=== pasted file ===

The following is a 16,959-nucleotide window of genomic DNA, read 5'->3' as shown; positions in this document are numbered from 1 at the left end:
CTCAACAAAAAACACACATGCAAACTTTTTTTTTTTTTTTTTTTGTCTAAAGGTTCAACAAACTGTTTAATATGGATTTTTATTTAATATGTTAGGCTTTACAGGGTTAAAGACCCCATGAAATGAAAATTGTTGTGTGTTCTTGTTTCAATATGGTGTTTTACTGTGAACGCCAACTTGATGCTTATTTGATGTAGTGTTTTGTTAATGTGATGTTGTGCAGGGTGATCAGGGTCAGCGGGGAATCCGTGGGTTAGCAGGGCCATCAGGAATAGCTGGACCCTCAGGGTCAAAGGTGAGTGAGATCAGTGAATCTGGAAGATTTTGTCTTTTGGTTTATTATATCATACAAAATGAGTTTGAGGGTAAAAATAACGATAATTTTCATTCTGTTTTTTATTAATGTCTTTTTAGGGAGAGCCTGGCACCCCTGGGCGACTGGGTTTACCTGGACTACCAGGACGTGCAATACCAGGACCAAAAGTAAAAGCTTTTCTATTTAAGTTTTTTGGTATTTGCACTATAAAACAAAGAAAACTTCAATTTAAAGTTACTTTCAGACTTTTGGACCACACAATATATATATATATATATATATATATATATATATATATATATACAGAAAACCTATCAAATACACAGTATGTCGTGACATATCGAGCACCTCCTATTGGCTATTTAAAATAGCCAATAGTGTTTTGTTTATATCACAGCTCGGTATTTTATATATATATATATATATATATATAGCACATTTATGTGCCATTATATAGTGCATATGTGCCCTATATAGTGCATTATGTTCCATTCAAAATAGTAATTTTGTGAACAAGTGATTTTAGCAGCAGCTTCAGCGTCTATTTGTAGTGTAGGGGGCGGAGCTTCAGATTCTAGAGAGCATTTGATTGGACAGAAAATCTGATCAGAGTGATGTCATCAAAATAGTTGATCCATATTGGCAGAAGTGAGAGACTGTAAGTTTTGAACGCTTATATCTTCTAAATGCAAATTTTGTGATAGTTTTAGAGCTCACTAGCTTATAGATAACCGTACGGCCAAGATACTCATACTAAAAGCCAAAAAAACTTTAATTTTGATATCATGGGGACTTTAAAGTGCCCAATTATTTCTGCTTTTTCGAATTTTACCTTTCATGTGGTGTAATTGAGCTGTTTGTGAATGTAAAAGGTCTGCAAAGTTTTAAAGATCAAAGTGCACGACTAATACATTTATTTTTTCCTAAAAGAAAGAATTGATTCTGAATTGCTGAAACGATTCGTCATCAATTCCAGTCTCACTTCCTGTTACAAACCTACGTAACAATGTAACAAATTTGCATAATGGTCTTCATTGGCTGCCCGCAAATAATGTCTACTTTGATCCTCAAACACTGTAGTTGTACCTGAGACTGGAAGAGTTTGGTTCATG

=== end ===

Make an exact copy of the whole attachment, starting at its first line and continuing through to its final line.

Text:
The following is a 16,959-nucleotide window of genomic DNA, read 5'->3' as shown; positions in this document are numbered from 1 at the left end:
CTCAACAAAAAACACACATGCAAACTTTTTTTTTTTTTTTTTTTGTCTAAAGGTTCAACAAACTGTTTAATATGGATTTTTATTTAATATGTTAGGCTTTACAGGGTTAAAGACCCCATGAAATGAAAATTGTTGTGTGTTCTTGTTTCAATATGGTGTTTTACTGTGAACGCCAACTTGATGCTTATTTGATGTAGTGTTTTGTTAATGTGATGTTGTGCAGGGTGATCAGGGTCAGCGGGGAATCCGTGGGTTAGCAGGGCCATCAGGAATAGCTGGACCCTCAGGGTCAAAGGTGAGTGAGATCAGTGAATCTGGAAGATTTTGTCTTTTGGTTTATTATATCATACAAAATGAGTTTGAGGGTAAAAATAACGATAATTTTCATTCTGTTTTTTATTAATGTCTTTTTAGGGAGAGCCTGGCACCCCTGGGCGACTGGGTTTACCTGGACTACCAGGACGTGCAATACCAGGACCAAAAGTAAAAGCTTTTCTATTTAAGTTTTTTGGTATTTGCACTATAAAACAAAGAAAACTTCAATTTAAAGTTACTTTCAGACTTTTGGACCACACAATATATATATATATATATATATATATATATATATATATATATACAGAAAACCTATCAAATACACAGTATGTCGTGACATATCGAGCACCTCCTATTGGCTATTTAAAATAGCCAATAGTGTTTTGTTTATATCACAGCTCGGTATTTTATATATATATATATATATATATATAGCACATTTATGTGCCATTATATAGTGCATATGTGCCCTATATAGTGCATTATGTTCCATTCAAAATAGTAATTTTGTGAACAAGTGATTTTAGCAGCAGCTTCAGCGTCTATTTGTAGTGTAGGGGGCGGAGCTTCAGATTCTAGAGAGCATTTGATTGGACAGAAAATCTGATCAGAGTGATGTCATCAAAATAGTTGATCCATATTGGCAGAAGTGAGAGACTGTAAGTTTTGAACGCTTATATCTTCTAAATGCAAATTTTGTGATAGTTTTAGAGCTCACTAGCTTATAGATAACCGTACGGCCAAGATACTCATACTAAAAGCCAAAAAAACTTTAATTTTGATATCATGGGGACTTTAAAGTGCCCAATTATTTCTGCTTTTTCGAATTTTACCTTTCATGTGGTGTAATTGAGCTGTTTGTGAATGTAAAAGGTCTGCAAAGTTTTAAAGATCAAAGTGCACGACTAATACATTTATTTTTTCCTAAAAGAAAGAATTGATTCTGAATTGCTGAAACGATTCGTCATCAATTCCAGTCTCACTTCCTGTTACAAACCTACGTAACAATGTAACAAATTTGCATAATGGTCTTCATTGGCTGCCCGCAAATAATGTCTACTTTGATCCTCAAACACTGTAGTTGTACCTGAGACTGGAAGAGTTTGGTTCATG